Ships' cargo

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A large barrel in a museum

A hogshead barrel at Merseyside Maritime Museum. Image courtesy Liverpool Daily Post and Echo.

The Beatles’ song 'Being for the benefit of Mr Kite' is particularly evocative for me because of the seaside fairground memories it conjures up. I think the organ sounds create images of garish 1950s roundabouts and hot dog stands. John Lennon’s words were inspired by a 19th century poster but the musical arrangement is pure New Brighton.

John would have visited Liverpool’s own seaside resort on a ferry across the Mersey where his senses would have been bombarded with the sights, sounds and smells of the fairground surrounding the Tower Ballroom.

The Beatles sang about Mr Kite challenging the world with his act featuring acrobats, the Hendersons, leaping through “a hogshead of real fire”.

A tobacco hogshead on display at Merseyside Maritime Museum (pictured) makes you appreciate the bravery of the Hendersons.

This huge round barrel is more than four feet tall and about the same diameter. It was found in the Albert Dock warehouses – now housing the museum – where tobacco was stored on arrival (there's more on the history of the dock and it's warehouses on our main site).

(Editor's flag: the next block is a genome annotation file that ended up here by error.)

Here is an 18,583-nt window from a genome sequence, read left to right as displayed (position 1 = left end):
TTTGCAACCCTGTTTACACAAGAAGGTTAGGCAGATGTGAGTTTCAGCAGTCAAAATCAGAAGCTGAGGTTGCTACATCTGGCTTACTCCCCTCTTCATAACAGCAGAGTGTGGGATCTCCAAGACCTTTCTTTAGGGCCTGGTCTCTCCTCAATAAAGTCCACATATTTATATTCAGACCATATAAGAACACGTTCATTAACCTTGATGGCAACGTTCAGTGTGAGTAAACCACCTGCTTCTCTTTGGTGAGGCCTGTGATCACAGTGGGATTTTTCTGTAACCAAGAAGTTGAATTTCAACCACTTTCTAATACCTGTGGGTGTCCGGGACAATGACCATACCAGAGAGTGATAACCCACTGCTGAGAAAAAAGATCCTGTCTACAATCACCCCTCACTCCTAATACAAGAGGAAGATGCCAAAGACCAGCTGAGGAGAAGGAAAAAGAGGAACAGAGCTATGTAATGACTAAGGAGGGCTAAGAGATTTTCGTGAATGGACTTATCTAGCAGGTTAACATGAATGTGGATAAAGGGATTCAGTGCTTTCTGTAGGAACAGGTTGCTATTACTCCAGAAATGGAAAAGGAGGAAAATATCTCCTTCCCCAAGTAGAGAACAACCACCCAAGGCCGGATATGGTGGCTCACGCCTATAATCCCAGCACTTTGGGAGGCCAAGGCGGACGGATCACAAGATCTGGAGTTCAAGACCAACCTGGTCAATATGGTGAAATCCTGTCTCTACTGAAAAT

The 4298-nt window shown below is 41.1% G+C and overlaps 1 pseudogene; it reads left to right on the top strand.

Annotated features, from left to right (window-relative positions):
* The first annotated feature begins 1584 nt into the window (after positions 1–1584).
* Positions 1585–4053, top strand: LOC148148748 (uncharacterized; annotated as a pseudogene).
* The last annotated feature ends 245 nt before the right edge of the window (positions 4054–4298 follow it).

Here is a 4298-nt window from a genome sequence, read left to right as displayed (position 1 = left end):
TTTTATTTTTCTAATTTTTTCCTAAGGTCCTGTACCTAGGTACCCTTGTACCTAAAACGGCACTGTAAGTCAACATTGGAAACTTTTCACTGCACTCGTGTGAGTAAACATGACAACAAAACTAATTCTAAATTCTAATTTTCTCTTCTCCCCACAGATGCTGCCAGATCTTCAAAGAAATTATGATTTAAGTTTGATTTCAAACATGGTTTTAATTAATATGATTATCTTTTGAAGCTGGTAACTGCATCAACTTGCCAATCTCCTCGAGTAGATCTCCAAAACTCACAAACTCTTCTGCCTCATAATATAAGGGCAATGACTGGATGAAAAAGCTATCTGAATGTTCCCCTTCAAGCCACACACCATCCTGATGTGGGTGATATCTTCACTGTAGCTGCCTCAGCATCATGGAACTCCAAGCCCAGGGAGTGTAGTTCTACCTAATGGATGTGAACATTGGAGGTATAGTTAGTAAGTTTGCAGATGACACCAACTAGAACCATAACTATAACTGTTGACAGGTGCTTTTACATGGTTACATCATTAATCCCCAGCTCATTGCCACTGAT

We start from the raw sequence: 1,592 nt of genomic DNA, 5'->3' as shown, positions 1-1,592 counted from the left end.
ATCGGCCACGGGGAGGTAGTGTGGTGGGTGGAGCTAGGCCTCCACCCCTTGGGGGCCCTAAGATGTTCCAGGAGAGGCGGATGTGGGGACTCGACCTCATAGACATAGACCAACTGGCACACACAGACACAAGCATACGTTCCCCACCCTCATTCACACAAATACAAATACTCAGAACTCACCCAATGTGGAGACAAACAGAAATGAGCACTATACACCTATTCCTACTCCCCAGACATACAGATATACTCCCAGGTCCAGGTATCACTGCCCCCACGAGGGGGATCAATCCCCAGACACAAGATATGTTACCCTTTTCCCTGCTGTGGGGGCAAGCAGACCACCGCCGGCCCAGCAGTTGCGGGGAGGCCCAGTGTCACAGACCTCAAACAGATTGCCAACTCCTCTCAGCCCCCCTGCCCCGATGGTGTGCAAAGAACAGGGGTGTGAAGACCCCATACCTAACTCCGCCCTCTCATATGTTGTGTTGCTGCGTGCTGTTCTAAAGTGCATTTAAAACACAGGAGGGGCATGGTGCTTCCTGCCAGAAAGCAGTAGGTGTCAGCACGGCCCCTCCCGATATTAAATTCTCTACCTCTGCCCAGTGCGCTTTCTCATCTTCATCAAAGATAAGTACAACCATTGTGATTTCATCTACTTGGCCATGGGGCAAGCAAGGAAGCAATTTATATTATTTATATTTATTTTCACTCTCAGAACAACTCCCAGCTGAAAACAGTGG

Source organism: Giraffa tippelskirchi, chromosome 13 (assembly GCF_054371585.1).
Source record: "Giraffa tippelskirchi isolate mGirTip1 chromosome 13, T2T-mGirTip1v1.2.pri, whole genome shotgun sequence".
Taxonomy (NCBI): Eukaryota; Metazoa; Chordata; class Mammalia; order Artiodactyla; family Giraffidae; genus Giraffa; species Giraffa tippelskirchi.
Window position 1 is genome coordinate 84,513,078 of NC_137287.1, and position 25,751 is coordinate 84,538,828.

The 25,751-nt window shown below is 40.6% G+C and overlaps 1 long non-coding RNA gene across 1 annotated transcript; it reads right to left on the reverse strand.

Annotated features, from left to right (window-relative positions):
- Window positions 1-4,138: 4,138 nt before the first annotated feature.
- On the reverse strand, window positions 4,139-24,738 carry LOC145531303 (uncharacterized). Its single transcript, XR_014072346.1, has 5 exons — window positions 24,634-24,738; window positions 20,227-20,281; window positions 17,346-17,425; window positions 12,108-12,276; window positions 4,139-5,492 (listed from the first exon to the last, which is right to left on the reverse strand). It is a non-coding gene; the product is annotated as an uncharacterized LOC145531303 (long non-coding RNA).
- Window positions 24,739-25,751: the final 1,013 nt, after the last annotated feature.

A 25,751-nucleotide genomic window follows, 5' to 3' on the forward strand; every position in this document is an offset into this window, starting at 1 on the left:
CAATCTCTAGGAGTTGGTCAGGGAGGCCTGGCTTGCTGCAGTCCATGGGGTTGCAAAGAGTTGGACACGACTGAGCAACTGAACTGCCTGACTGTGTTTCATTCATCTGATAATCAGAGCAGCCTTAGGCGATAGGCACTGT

Although today most goods within Britain travel by road and rail, ships carry some cargoes between British ports. In particular, it can be more convenient and profitable to use ships for goods carried in large quantities such as petrol and aviation fuel.

Two hundred years ago, before proper roads and railways, it was often easier and cheaper to carry goods by sea or on rivers and canals.

There are exhibition models of coastal vessels in the museum’s Life at Sea gallery. The three-masted Liberty and Property was built in Whitby in 1752.

One of the largest coastal trades in the 1700s and 1800s was carrying coals from Newcastle and other ports in the north east of England to London. The expression “Carrying coals to Newcastle” means a pointless action. There was a huge demand for coal in London and south east England, mainly as a household fuel.

A modern coastal vessel is the Mersey Fisher which was added to the fleet of James Fisher & Co in 1998. She carries liquid petrochemicals to ports in the UK and north west Europe. The model was commissioned with the generous support of the Sir John Fisher Foundation as a reminder of the firm’s long association with the port of Liverpool.

Among the museum’s ship collection housed on the Historic Quaysides is the De Wadden, an auxiliary schooner based in Arklow, Eire, from 1921 to 1961. She was the last sailing ship to trade in and out of the Mersey.

A new Maritime Tale by Stephen Guy appears every Saturday in the Liverpool Echo. A paperback – Mersey Maritime Tales (£3.99) – is available from the museum, newsagents, bookshops or from the Mersey Shop website (£1.50 p&p UK).